it. An able-bodied man like you has
no business with such an army of re
tainers! A man is best served when
he serves himself. That is my max.
Mr. Morrison winked, involuntarily,
as if an unexpected verbal shower-bath
had decended on his head.
"And about that horse's foot," said
Commodore Chesson. "It's the shoe
ing, I dare say. Nobody seems, nowa
days, to understand how to shoe a
"Wixon, down by the wind-mill has
a pretty fair idea of his business," be
gan Mr. Morrison.
"Nonsense !" said he. "Do it your
"What? Shoe my horse?" exclaimed
"Why not? A man ought to know
everything about his own stables."
said the commodore. "Get the iron.
Set up a little forge. Make your shoe,
and you'll be sure it is properly made.
Shoe your horse, and you'll be certain
lie's not crippled by clumsy hands."
"I'm a little afraid that it might be
MILL! I KIM,
the other way," said Vincent, rather
ruefully. 1 don't know anyth.ng about
"Then you ought to learn," said
Commodore Chesson, with a cheerful
"I shall miss Owen, dreadfully 1"
grumbled Mr. Morison.
"Don't accustom yourself to be de
pendent upon any one," said the com.
modern. "It is never a good plan.
Here's this fence falling down. Are
vol! going to allow your property to go
to ruin in this sort of way?"
"I'll speak to the carpenter to-mor
row," said Vincent, faintly.
"Do nothing of tho sort," said the
commodore. "Buy a plane, a hammer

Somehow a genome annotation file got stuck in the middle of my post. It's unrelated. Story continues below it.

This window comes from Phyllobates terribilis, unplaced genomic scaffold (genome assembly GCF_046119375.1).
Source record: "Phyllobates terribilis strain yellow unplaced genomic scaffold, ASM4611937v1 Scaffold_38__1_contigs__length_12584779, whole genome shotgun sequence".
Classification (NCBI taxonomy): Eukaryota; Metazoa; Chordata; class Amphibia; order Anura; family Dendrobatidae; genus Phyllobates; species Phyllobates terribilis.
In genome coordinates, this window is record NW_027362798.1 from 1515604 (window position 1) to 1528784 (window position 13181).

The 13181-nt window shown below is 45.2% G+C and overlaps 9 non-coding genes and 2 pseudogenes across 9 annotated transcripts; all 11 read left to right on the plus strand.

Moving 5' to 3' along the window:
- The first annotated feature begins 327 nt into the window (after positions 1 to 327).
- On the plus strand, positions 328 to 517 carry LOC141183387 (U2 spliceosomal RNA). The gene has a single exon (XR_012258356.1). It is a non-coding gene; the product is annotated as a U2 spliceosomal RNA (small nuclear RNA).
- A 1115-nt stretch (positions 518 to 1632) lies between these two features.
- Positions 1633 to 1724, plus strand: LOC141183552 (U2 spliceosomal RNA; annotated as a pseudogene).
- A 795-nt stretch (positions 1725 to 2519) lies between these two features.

and a pound of nails, and do it your
"My dear uncle, I'm not a carpen
"But you should be," shouted the
old gentleman. "Every > uin ought to
understand practically the details of
his own establishment."
"Mr. Morrison glanced up quickly;
but Commodore Chesson preserved im
perturbable gravity of manner.
"But, don't you see, uncle Chesson/'
said Mr. Morrison, impatiently, "that
that sort of thing would make a per
fect slave of me? Here 1 shall be all
this glorious summer evening, rubbing
down the horses and patching up tho
"There's nothing like being practi
cal." remarked the commodore. "A
stout young man like you should not
bo afraid of work."
But this time a truant twinkle in
his eye betrayed him.
"Uncle/* cried Vincent, "this is a
plot ! You and Polly are in league to
gether against me."
"Not in the least," said Commodore
Chesson. "She simply told me what
your mother said. Now, L think it's
hard if your uncle can't also have a lin
ger in the family pie. If she lias got
to be practical in her kitchen, why
shouldn't you be practical in your
stables and garden? 1 don't suppose
she likes to drudge any better than you
Vincent Morrison pulled his
moustache thought fully.
"Xo," said he, "to-be-sure not ! But
isn't it strange, unci'*, that 1 never
thought of the matter in this light
"Yes," said the commodore, half
smiling. "it is strange what a selfish
world this is! But now listen to nm
my lad. Take ray advice not to take
other people's advice. Owen has only
gone to Penncassett, to bring Bridget
back again. Your wife is your com
panion, not your drudge. Don't try to
mould her fresh young bloom after the
dried-up pattern of a hundred years
ago. She's simply perfect, as she is
"I think so, too, sir," said Vincent*
Bridget came back before it was dark.
Owen resumed bis old place in the
stables, and not a word was said about
the mysterious changes in the house
hold machinery. Except that Vincent
Morrison stopped just long enough tc
kiss hi 3 as he went up stairs that
"Forgive me, dearest!" he whisper
ed. "I see that I have been wrong.
Hereafter, my wife is too precious to
be made a slave of."
Polly kissed him back again, with
true, wifely tenderness.
"It's all right, 1 see," said Uuole
Chesson, when his nephew was gone.
"Yes," said Polly, brightly, "it is all
Rights of the Bull in England.
A recent decision by Lord Coleridge,
C. J., in the queen's bench division, as
quoted by tho New Jersey Lav; Jour
nal, sounds singular here, where stat.